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Why Investors are Turning Their Heads Back to Investing in Scotch Whisky
Why Investors are Turning Their Heads Back to Investing in Scotch Whisky
It’s been a turbulent time for all of us over the last 14 months and we’re still a long way from being back to normal. A global pandemic has inevitably had an effect on investments as people have been more risk-averse, looking for safer bets to put their money into. One of those safe ports in a storm has been Scotch whisky.

Whisky may have originated in illegal stills hidden in the Scottish Highlands and coastal areas, but it’s a global passion now and much of the investment comes from ultra high net worth individuals from China and the Asia Pacific regions. This helped it rise to the top of the Knight Frank Investment Index in 2020 thanks to a remarkable 564% growth over a 10-year period and a 5% growth that year alone.

A Great Time to Invest in Scotch

The above stats reflect the market before Covid-19 of course, but Knight Frank’s Rare Whisky 101 Apex 1000 Index increased by 8% in 2020, despite the impact of global restrictions. However, the Knight Frank Whisky Index itself fell in value by 3.5% last year, a rare dip and a sign that investments in the ultra rare bottles of Scotch that had driven so much of the value up had stalled slightly in 2020.

“Most of the 100 single malts within the KFWI are ultra-rare luxury bottles and this part of the market saw more stress in 2020. Bottles selling at auction in the UK for more than £5,000 have generally seen less demand and static prices compared with other segments of the market,” said Knight Frank director Andy Simpson.

However, this may well be good news for potential investors, he went on to say: “Harder economic times show the Index underperforming the broader asset class. But in 2018 when the global economy was buoyant, the Index outperformed. These ultra-high-end bottles would appear to be a useful exaggeration of the holistic market. With that in mind, maybe now is a good time to buy.”

Turning to Cask Investments

There are plenty more reasons for Covid-related optimism in the world of whisky investments. The interruption in production of whisky that was caused by lockdowns in Scotland means that there will be a shortage of supply that will have a lasting impact on the value of whisky from this time period for years to come.

That’s why cask whisky investments make so much sense right now. According to the Scotch Whisky Association, there are 22 million casks maturing in warehouses currently, while Scotch is as popular as it has ever been and is only continuing to grow around the world.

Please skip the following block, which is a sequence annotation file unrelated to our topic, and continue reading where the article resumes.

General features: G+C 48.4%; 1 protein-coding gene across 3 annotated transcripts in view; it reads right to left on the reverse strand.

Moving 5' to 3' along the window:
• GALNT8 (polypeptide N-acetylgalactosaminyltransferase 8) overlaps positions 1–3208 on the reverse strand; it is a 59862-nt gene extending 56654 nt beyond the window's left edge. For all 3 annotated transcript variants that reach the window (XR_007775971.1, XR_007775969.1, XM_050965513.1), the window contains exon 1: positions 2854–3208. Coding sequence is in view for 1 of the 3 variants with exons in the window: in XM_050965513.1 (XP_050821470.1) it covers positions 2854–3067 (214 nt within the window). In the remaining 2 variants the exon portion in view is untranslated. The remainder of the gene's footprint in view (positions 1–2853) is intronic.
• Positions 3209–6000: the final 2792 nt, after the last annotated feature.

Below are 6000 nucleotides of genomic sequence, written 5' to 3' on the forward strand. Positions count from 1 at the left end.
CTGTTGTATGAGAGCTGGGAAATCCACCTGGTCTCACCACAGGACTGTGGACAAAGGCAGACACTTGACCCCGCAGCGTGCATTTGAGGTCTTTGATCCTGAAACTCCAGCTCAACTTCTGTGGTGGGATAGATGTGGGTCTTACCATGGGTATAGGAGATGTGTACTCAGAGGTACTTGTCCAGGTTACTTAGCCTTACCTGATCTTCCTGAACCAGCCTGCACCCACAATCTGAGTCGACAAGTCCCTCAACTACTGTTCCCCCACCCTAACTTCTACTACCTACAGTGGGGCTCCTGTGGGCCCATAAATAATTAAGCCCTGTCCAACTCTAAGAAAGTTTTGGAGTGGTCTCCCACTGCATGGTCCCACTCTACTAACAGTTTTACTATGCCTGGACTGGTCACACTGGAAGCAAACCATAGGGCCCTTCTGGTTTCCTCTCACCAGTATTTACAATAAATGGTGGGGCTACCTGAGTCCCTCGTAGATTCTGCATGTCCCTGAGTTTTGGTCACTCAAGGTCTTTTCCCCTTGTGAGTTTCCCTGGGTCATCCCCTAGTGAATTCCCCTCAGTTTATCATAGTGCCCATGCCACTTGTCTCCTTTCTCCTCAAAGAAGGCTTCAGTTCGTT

It has weathered the storms of Covid-19 and lockdowns and the new whisky that has been produced through this crisis has the advantage of being less plentiful than in other years because of those shutdowns.

Another boost this year came with the suspension of the damaging US trade tariffs that had been imposed in October 2019 and had caused a drop in Scotch trade of 30% (worth over half a billion pounds).

Cask whisky investment is already on the up, according to the IWSR, which has valued it at $40m and growing rapidly. Of course, casks mean a long-term investment, so any casks you buy now will be maturing at a time when the world will (hopefully) look like a very different place, especially given that maturing casks have shown an average return of 12% per annum over the past decade.

How to Start Investing in Whisky Casks

If you’ve never invested in whisky casks before, Whisky Investment Partners are here to help you on every step of the journey. It’s an investment that requires very little effort on your part, because once you’ve done your research and made your selection, you can leave the cask to mature in one of our secure warehouses until you’re ready to sell.

Then you have several options for how to cash in on your cask, from selling to other investors or collectors, or to independent bottlers, or even bottling it yourself. With all of these options available and such a bright future ahead in the marketplace, it’s no wonder investors are turning back to investing in Scotch whisky casks.

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